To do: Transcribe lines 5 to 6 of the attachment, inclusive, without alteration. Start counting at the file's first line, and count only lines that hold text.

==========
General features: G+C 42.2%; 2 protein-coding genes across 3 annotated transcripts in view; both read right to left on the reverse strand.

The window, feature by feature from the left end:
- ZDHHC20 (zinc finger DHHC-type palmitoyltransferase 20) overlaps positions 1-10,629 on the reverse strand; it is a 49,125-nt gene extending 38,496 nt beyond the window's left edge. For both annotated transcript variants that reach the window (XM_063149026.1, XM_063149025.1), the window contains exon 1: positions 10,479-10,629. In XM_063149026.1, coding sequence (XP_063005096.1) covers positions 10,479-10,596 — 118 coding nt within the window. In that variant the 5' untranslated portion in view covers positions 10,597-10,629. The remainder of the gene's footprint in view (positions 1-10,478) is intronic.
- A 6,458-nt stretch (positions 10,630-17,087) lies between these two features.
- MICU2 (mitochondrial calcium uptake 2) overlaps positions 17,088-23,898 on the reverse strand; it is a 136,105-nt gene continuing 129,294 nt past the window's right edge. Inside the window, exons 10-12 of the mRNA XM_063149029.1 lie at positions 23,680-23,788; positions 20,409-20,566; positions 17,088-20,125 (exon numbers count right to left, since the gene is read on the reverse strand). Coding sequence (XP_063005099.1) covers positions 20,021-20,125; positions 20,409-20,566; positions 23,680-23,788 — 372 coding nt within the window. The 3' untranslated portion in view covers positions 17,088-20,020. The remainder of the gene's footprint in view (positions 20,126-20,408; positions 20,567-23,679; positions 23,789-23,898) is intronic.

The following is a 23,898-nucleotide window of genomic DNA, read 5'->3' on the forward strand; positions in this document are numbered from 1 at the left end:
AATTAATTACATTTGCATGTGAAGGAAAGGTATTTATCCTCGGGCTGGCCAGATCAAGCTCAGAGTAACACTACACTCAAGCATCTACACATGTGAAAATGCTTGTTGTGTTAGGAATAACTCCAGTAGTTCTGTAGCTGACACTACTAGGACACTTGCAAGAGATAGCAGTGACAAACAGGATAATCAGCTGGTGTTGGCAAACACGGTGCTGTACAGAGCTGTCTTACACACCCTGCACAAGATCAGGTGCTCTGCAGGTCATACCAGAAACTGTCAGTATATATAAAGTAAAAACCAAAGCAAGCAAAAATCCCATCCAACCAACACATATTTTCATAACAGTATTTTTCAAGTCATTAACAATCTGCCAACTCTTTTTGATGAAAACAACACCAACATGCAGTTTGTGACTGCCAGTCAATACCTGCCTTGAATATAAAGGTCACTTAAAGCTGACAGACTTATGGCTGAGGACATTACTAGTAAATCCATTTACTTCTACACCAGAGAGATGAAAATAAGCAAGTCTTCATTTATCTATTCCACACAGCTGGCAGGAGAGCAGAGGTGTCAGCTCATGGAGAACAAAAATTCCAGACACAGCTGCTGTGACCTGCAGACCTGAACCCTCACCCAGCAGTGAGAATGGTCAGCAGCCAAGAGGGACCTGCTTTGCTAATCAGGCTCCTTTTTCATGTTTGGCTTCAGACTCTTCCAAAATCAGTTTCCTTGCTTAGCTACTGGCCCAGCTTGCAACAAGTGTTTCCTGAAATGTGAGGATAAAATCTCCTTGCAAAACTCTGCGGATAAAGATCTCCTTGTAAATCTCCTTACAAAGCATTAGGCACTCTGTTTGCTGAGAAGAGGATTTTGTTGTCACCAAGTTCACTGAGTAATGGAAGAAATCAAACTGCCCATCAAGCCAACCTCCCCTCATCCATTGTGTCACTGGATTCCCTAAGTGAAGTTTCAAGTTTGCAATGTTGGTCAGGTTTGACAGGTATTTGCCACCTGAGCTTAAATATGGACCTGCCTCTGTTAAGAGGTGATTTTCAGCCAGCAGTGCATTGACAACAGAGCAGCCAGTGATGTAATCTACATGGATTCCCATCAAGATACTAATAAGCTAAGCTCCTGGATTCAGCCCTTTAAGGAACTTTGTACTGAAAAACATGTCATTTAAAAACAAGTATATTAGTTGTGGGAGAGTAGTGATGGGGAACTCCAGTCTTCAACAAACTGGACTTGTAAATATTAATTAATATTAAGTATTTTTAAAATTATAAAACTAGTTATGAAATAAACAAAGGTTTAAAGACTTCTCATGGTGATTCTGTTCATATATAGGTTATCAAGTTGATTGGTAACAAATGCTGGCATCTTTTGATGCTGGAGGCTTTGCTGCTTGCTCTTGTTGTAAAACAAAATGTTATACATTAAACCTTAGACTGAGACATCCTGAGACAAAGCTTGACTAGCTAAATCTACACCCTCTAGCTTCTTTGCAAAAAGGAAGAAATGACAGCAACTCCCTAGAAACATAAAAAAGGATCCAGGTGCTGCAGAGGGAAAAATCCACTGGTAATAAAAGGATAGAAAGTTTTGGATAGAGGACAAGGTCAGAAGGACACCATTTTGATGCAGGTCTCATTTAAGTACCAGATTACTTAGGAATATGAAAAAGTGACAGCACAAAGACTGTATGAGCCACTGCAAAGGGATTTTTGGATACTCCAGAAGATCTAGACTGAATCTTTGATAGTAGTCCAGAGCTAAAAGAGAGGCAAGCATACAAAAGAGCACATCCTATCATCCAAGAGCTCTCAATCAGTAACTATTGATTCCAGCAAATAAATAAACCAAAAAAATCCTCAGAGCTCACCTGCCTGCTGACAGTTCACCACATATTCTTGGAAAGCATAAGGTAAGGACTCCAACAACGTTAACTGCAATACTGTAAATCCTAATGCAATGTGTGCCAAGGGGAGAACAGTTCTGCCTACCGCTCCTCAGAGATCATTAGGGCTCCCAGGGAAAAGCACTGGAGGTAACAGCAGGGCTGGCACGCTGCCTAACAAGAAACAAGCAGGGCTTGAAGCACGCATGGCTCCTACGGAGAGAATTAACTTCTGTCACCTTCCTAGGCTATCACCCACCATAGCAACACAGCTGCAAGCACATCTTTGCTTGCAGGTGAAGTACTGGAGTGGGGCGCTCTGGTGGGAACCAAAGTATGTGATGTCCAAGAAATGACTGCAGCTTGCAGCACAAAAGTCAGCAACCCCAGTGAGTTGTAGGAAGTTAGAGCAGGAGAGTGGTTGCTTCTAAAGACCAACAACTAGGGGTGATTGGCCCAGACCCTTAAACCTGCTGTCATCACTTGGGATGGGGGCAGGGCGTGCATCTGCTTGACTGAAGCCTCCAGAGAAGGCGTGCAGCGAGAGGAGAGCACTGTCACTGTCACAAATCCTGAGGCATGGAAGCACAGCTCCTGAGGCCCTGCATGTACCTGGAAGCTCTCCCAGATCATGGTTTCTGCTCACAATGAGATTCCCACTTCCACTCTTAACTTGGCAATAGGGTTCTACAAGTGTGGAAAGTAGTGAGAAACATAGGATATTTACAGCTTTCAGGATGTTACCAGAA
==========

- MICU2 (mitochondrial calcium uptake 2) overlaps positions 17,088-23,898 on the reverse strand; it is a 136,105-nt gene continuing 129,294 nt past the window's right edge. Inside the window, exons 10-12 of the mRNA XM_063149029.1 lie at positions 23,680-23,788; positions 20,409-20,566; positions 17,088-20,125 (exon numbers count right to left, since the gene is read on the reverse strand). Coding sequence (XP_063005099.1) covers positions 20,021-20,125; positions 20,409-20,566; positions 23,680-23,788 — 372 coding nt within the window. The 3' untranslated portion in view covers positions 17,088-20,020. The remainder of the gene's footprint in view (positions 20,126-20,408; positions 20,567-23,679; positions 23,789-23,898) is intronic.

The following is a 23,898-nucleotide window of genomic DNA, read 5'->3' on the forward strand; positions in this document are numbered from 1 at the left end: